So let’s talk about that glorious, black elixir that so many of us use to jump start our mornings. Coffee has its caffeinated roots deep in Ethiopian soil. The U.S. National Coffee Association says that, while no on knows the exact genesis of that cup o’ Joe, one origin story comes from the Ethiopian plateau in the early 800s A.D. Legend tells that a local goatherd named Kaldi discovered coffee when his four-legged kids wouldn’t sleep after eating the berries from a certain tree. (Any parent knows, kids never want to go to bed. Dad joke interlude).
Kaldi shared his discovery with the abbot of a nearby monastery. That abbot, so the story goes, was the first to brew a drink with those goat-goading beans. It helped him stay alert through evening prayers. Soon all of the monks were riding the coffee train and news of the new energy bean began to spread.
Whatever the exact story is, it is an undisputed fact that Silver Spring, Maryland, has a large Ethiopian diaspora. There are dozens of Ethiopian eateries, stores dedicated to Ethiopian foodstuffs and wears and, of course, a multitude of fantastic Ethiopian coffee shops.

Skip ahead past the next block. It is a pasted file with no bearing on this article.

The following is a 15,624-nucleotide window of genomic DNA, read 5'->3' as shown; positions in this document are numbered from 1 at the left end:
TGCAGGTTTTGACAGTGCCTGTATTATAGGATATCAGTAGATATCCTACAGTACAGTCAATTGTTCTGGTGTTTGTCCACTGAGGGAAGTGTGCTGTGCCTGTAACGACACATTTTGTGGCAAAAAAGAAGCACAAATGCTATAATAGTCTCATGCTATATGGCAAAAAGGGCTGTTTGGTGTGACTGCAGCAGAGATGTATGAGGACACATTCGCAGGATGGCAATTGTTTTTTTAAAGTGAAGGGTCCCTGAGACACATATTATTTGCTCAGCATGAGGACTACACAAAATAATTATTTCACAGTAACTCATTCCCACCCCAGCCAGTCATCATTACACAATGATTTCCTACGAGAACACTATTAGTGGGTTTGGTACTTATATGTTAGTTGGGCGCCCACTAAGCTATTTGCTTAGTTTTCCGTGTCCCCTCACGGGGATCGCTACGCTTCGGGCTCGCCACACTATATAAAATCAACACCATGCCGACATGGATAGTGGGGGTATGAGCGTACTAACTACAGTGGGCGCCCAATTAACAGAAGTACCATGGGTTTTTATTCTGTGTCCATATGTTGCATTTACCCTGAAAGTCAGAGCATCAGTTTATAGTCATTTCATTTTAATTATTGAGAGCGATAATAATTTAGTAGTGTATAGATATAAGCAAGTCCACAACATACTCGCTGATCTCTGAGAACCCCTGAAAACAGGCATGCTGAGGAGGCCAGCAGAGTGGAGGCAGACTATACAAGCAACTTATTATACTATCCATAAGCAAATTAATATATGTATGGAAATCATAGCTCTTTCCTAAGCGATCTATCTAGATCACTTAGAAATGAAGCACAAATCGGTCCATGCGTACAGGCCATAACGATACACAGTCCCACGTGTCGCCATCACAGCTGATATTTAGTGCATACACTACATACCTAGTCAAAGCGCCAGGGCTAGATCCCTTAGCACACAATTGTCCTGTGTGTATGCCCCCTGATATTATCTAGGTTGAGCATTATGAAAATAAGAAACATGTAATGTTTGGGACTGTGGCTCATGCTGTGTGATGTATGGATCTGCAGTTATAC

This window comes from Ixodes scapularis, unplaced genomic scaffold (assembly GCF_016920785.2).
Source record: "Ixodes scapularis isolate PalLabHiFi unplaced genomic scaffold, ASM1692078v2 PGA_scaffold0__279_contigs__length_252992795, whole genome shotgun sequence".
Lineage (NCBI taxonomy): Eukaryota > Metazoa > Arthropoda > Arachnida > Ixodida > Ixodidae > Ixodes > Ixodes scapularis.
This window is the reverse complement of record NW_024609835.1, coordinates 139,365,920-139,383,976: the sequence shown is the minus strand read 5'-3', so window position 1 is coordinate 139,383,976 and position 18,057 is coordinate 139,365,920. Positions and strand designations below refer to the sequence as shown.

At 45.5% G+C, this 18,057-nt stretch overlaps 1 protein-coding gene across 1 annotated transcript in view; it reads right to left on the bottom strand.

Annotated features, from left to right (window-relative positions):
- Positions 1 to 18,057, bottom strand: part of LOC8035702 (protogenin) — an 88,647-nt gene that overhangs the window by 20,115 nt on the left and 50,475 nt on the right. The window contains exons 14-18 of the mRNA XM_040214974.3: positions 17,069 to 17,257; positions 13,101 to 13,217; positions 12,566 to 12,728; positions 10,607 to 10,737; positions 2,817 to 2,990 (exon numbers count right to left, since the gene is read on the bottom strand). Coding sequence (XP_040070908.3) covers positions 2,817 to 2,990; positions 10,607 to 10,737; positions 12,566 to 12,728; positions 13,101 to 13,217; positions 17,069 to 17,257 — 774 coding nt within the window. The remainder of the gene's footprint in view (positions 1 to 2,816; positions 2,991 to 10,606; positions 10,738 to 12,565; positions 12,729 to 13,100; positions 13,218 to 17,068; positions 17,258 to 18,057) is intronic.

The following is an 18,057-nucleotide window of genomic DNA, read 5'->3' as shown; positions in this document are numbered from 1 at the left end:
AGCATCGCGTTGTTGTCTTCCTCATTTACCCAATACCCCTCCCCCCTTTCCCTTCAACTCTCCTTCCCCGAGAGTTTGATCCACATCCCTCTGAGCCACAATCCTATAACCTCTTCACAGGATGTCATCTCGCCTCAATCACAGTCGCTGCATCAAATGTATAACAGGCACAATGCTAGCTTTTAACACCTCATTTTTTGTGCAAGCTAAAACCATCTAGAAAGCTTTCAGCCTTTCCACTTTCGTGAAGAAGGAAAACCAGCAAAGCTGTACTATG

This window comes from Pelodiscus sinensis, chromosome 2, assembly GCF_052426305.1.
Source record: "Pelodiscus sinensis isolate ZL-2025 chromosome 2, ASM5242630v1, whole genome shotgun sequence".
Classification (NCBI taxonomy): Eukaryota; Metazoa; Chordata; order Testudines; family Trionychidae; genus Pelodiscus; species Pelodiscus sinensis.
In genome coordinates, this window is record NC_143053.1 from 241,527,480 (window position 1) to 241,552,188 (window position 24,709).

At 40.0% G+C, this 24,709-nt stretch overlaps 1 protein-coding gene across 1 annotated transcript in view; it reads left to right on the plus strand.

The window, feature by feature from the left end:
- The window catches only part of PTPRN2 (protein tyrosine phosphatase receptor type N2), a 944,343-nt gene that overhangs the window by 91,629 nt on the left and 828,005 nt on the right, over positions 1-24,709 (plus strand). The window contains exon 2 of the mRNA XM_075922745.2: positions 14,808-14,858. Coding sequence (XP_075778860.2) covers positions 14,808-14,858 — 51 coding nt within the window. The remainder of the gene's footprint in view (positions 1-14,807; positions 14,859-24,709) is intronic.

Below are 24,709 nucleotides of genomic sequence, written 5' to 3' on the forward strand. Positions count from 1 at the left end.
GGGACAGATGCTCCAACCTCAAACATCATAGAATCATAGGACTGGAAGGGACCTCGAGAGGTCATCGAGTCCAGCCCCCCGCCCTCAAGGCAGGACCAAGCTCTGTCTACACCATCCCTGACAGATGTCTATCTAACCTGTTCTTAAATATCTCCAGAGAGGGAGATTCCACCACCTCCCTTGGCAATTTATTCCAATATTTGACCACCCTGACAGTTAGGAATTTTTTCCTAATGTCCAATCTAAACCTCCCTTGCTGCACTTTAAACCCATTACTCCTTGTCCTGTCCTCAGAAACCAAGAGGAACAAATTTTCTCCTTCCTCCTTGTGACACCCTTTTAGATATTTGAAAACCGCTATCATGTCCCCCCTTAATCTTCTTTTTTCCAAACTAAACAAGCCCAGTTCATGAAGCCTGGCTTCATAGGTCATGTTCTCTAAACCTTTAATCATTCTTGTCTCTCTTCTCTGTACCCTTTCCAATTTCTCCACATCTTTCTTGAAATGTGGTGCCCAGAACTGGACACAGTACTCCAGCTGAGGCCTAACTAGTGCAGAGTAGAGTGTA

To honor this rich local culture, I included a traditional Ethiopian jebena in my Silver Spring illustration. In the traditional Ethiopian (or Eritrean) coffee service, the green coffee beans are roasted over an open flame, usually by the matriarch of the household. The beans are then ground with a wooden mortar and pestle. The ground beans are then mixed with boiling water in the jebena and left over the open flame. Traditionally, the jebena is made of pottery, with a spherical base and an elongated neck.
The Silver Spring Store offers both the Silver Spring poster and a custom coffee mug featuring the jebena. Check out the coffee mug here.